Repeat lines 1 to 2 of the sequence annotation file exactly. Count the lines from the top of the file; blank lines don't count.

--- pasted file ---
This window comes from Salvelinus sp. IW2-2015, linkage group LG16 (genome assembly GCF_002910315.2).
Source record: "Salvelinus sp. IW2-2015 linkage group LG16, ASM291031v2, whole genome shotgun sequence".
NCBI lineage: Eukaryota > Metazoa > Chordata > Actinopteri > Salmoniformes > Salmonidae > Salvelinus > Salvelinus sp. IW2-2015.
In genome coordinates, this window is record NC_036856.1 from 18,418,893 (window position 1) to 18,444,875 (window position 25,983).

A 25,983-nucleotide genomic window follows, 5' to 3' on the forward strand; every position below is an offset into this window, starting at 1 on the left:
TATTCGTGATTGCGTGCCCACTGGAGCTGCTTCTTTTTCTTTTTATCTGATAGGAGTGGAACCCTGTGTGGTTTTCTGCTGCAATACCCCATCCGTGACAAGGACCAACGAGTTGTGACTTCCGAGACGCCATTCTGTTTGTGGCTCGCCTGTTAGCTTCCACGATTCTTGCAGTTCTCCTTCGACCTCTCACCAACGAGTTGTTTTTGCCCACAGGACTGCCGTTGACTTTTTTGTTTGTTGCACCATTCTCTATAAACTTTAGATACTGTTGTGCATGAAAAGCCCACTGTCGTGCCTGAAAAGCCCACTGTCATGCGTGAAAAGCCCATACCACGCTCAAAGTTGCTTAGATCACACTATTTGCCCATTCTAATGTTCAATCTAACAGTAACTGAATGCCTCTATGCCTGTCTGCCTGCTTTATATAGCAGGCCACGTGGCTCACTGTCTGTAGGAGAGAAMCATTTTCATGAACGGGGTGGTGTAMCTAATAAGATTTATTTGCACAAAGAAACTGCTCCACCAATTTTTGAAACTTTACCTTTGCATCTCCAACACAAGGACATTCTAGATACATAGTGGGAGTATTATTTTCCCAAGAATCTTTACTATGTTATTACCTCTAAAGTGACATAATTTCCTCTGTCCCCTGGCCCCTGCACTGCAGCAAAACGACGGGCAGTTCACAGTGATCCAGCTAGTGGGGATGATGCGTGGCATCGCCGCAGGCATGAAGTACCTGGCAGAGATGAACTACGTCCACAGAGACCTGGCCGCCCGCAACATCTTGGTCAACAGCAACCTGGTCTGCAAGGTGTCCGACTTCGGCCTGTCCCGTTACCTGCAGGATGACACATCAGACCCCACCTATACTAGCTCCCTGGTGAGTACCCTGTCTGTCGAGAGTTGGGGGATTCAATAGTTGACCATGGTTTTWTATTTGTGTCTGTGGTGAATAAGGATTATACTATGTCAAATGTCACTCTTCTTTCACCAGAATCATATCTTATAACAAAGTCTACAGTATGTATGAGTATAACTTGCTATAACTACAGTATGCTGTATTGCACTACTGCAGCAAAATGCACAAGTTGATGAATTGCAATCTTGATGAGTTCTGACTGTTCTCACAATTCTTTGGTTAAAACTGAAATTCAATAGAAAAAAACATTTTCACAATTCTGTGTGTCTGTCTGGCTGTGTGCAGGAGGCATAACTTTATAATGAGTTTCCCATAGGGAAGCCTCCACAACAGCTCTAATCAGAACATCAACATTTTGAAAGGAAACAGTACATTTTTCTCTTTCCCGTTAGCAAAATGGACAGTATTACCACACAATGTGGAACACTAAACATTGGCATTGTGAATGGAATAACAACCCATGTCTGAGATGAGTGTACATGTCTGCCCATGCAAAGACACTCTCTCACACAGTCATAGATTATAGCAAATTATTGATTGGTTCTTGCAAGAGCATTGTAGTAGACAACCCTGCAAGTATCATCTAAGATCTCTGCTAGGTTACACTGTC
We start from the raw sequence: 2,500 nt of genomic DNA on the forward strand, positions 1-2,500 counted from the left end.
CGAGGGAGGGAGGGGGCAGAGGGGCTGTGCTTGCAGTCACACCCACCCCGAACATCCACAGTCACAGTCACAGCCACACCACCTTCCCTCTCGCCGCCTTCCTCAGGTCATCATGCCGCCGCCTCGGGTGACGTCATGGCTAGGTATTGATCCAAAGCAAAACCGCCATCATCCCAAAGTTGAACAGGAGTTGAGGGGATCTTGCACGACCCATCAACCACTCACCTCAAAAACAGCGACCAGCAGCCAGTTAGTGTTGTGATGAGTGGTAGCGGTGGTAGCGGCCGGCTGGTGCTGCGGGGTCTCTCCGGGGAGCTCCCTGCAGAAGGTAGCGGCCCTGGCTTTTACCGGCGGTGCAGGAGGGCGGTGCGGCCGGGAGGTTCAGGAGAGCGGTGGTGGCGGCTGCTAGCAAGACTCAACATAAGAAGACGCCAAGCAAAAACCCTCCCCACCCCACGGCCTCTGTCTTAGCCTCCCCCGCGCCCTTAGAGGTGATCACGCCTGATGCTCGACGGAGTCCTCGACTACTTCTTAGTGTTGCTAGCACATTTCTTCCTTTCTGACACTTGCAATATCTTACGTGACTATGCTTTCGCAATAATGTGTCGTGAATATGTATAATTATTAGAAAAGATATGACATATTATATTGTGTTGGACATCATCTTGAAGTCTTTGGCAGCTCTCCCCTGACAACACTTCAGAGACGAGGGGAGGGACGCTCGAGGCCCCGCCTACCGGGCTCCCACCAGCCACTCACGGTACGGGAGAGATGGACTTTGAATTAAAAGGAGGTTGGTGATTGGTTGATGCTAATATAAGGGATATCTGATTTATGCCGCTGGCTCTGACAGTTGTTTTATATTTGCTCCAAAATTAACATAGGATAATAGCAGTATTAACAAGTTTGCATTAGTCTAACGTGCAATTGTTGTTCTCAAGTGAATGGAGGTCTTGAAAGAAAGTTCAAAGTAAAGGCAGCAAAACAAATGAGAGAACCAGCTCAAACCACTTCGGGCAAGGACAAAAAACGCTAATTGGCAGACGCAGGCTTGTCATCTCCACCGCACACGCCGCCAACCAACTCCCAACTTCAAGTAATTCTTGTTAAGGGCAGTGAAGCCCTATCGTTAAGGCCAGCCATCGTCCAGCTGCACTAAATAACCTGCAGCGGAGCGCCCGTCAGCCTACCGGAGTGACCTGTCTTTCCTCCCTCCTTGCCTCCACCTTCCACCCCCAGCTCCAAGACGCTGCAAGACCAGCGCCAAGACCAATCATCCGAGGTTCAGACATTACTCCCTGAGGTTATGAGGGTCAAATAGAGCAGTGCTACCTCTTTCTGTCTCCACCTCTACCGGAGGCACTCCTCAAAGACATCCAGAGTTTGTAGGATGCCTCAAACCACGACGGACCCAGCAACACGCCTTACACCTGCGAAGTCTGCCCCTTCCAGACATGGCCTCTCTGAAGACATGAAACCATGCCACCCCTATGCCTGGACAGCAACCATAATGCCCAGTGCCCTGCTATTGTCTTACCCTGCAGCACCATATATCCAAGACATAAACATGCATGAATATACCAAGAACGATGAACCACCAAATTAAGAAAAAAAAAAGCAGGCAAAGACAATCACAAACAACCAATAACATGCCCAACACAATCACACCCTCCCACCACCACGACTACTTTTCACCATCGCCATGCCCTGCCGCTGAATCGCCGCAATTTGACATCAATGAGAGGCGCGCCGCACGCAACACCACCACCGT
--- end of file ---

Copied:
This window comes from Salvelinus sp. IW2-2015, linkage group LG16 (genome assembly GCF_002910315.2).
Source record: "Salvelinus sp. IW2-2015 linkage group LG16, ASM291031v2, whole genome shotgun sequence".